Global Politics

by Andrew Heywood

Chapter 1 Notes: Introducing Global Politics

  • What is meant by 'global politics'?
  • How has international politics been transformed into global politics?
  • What have been the implications of globalization for world politics?
  • How do mainstream approaches to global politics differ from critical approaches?
  • How has global politics changed in recent years in relation to the issues of power, security and justice?

How should we approach the study of world affairs? How is the world best understood? World affairs have traditionally been understood on the basis of an international paradigm. In this view, states (often understood as 'nations', hence 'international') are taken to be the essential building blocks of world politics, meaning that world affairs boil down, essentially, to the relations between states. This suggests that once you understand the factors that influence how states interact with one another, you understand how the world works. However, since the 1980s, an alternative globalization paradigm has become fashionable. This reflects the belief that world affairs have been transformed in recent decades by the growth of global interconnectedness and interdependence. In this view, the world no longer operates as a disaggregated collection of states, or 'units', but rather as an integrated whole, as 'one world'. Global politics, as understood in this book, attempts to straddle these rival paradigms. It accepts that it is equally absurd to dismiss states and national government as irrelevant in world affairs as it is to deny that, over a significant range of issues, states now operate in a context of global interdependence.

However, in what sense is politics now 'global'? And how, and to what extent, has globalization reconfigured world politics? Our understanding of global politics also needs to take account of the different theoretical 'lenses' though which the world has been interpreted; that is, different ways of seeing the world. What, in particular, is the difference between mainstream perspectives on global politics and critical perspectives? Finally, the world stubbornly refuses to stand still. Global politics is therefore an arena of ongoing and, many would argue, accelerating change. And yet, certain aspects of global politics appear to have an enduring character. What is the balance between continuity and change in global politics?

  • Global politics is based on a comprehensive approach to world affairs that takes account not just of political developments at a global level, but at and, crucially, across, all levels – global, regional, national, sub-national and so on. In that sense, 'the global' and 'the international' complement one another and should not be seen as rival or incompatible modes of understanding.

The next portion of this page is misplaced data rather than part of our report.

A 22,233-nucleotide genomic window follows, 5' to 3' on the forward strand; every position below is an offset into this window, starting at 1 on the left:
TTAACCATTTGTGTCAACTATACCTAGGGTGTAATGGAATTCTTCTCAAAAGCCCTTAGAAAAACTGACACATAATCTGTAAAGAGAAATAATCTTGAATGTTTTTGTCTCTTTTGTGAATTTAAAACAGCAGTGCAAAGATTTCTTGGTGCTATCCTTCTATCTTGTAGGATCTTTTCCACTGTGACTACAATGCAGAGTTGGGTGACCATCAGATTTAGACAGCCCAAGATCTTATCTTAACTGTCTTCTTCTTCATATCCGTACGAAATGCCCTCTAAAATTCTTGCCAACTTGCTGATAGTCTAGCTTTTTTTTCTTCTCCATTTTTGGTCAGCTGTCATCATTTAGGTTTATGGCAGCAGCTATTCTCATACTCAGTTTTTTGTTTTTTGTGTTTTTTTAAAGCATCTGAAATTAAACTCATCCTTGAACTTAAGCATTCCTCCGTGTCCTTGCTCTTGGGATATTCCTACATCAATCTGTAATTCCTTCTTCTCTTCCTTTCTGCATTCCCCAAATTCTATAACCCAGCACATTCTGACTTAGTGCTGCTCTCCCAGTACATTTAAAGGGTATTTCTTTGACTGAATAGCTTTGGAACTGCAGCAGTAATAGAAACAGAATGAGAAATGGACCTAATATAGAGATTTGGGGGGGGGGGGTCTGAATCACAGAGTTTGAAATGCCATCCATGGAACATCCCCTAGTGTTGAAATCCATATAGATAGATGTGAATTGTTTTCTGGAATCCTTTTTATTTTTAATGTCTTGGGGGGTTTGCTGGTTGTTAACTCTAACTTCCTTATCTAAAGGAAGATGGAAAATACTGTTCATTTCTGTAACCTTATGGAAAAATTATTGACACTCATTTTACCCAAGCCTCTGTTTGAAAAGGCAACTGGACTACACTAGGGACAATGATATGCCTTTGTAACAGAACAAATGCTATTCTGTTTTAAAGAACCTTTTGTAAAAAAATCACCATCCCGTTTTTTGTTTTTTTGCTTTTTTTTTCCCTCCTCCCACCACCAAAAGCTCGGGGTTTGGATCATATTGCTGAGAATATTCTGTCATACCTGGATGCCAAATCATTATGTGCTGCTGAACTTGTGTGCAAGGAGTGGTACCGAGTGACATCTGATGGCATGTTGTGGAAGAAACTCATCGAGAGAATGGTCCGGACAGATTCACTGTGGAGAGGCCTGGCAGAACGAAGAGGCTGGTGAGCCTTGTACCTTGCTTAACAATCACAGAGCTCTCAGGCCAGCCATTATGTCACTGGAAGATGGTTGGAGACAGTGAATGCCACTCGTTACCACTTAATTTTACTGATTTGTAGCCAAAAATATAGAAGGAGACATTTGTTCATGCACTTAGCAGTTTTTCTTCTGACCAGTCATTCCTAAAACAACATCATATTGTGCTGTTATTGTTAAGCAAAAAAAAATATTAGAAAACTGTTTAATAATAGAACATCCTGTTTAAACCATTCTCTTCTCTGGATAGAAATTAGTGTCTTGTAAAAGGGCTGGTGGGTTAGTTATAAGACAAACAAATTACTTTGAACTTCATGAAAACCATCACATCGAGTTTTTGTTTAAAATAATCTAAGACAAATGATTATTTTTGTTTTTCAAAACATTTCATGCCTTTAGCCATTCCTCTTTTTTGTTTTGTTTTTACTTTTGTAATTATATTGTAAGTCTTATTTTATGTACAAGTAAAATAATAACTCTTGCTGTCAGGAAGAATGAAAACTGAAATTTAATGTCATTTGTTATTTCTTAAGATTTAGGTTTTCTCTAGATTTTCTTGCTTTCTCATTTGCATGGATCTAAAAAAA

• 'International' politics has been transformed into 'global' politics through a variety of developments. New actors have emerged from the world stage alongside states and national governments. Levels of interconnectedness and interdependence in world politics have increased, albeit unevenly. And international anarchy has been modified by the emergence of a framework of regional and global governance.
  • Globalization is the emergence of a complex web of interconnectedness that means that our lives are increasingly shaped by events that occur, and decisions that are made, at a great distance from us. Distinctions are commonly drawn between economic globalization, cultural globalization and political globalization. However, there are significant debates about whether globalization is actually happening and how far it has transformed world politics.
  • The two mainstream perspectives on global politics are realism and liberalism; these are both grounded in positivism and focus on the balance between conflict and cooperation in state relations, even though they offer quite different accounts of this balance. Critical theories, by contrast, tend to adopt a post-positivist approach to theory and contest the global status quo by aligning themselves with the interests of marginalized or oppressed groups.
  • Global politics is an ever-shifting field, with, if anything, the pace of change accelerating over time. Debates have emerged about the changing nature of power and the shifting configuration of global power, about whether national security has been displaced by international, global or even human security, and about the extent to which justice now has to be considered in cosmopolitan or global terms.